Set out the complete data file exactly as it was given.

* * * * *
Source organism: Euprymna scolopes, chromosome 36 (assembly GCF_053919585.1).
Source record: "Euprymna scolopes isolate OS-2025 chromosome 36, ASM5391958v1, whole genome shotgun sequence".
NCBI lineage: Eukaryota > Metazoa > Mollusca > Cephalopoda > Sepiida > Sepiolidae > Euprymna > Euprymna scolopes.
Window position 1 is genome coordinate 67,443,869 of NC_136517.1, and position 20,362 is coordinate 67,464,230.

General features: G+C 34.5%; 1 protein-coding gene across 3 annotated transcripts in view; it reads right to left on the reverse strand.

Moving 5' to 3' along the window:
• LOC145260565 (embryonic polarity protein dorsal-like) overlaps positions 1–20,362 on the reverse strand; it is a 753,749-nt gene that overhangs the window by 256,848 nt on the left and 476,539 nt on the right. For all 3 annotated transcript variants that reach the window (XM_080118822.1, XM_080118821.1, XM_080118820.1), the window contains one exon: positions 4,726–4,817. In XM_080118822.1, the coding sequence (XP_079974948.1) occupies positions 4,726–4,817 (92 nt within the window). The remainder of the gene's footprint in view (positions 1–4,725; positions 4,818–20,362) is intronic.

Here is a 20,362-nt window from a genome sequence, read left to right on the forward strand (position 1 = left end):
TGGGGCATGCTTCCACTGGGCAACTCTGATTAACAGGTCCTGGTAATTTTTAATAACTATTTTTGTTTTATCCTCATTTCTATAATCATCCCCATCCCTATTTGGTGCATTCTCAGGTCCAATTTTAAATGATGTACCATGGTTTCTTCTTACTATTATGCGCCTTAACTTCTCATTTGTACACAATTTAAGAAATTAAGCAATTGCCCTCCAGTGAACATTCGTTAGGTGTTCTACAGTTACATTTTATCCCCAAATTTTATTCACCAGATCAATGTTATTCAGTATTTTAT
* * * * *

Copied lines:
Source organism: Euprymna scolopes, chromosome 36 (assembly GCF_053919585.1).
Source record: "Euprymna scolopes isolate OS-2025 chromosome 36, ASM5391958v1, whole genome shotgun sequence".
NCBI lineage: Eukaryota > Metazoa > Mollusca > Cephalopoda > Sepiida > Sepiolidae > Euprymna > Euprymna scolopes.
Window position 1 is genome coordinate 67,443,869 of NC_136517.1, and position 20,362 is coordinate 67,464,230.

General features: G+C 34.5%; 1 protein-coding gene across 3 annotated transcripts in view; it reads right to left on the reverse strand.

Moving 5' to 3' along the window:
• LOC145260565 (embryonic polarity protein dorsal-like) overlaps positions 1–20,362 on the reverse strand; it is a 753,749-nt gene that overhangs the window by 256,848 nt on the left and 476,539 nt on the right. For all 3 annotated transcript variants that reach the window (XM_080118822.1, XM_080118821.1, XM_080118820.1), the window contains one exon: positions 4,726–4,817. In XM_080118822.1, the coding sequence (XP_079974948.1) occupies positions 4,726–4,817 (92 nt within the window). The remainder of the gene's footprint in view (positions 1–4,725; positions 4,818–20,362) is intronic.

Here is a 20,362-nt window from a genome sequence, read left to right on the forward strand (position 1 = left end):
TGGGGCATGCTTCCACTGGGCAACTCTGATTAACAGGTCCTGGTAATTTTTAATAACTATTTTTGTTTTATCCTCATTTCTATAATCATCCCCATCCCTATTTGGTGCATTCTCAGGTCCAATTTTAAATGATGTACCATGGTTTCTTCTTACTATTATGCGCCTTAACTTCTCATTTGTACACAATTTAAGAAATTAAGCAATTGCCCTCCAGTGAACATTCGTTAGGTGTTCTACAGTTACATTTTATCCCCAAATTTTATTCACCAGATCAATGTTATTCAGTATTTTAT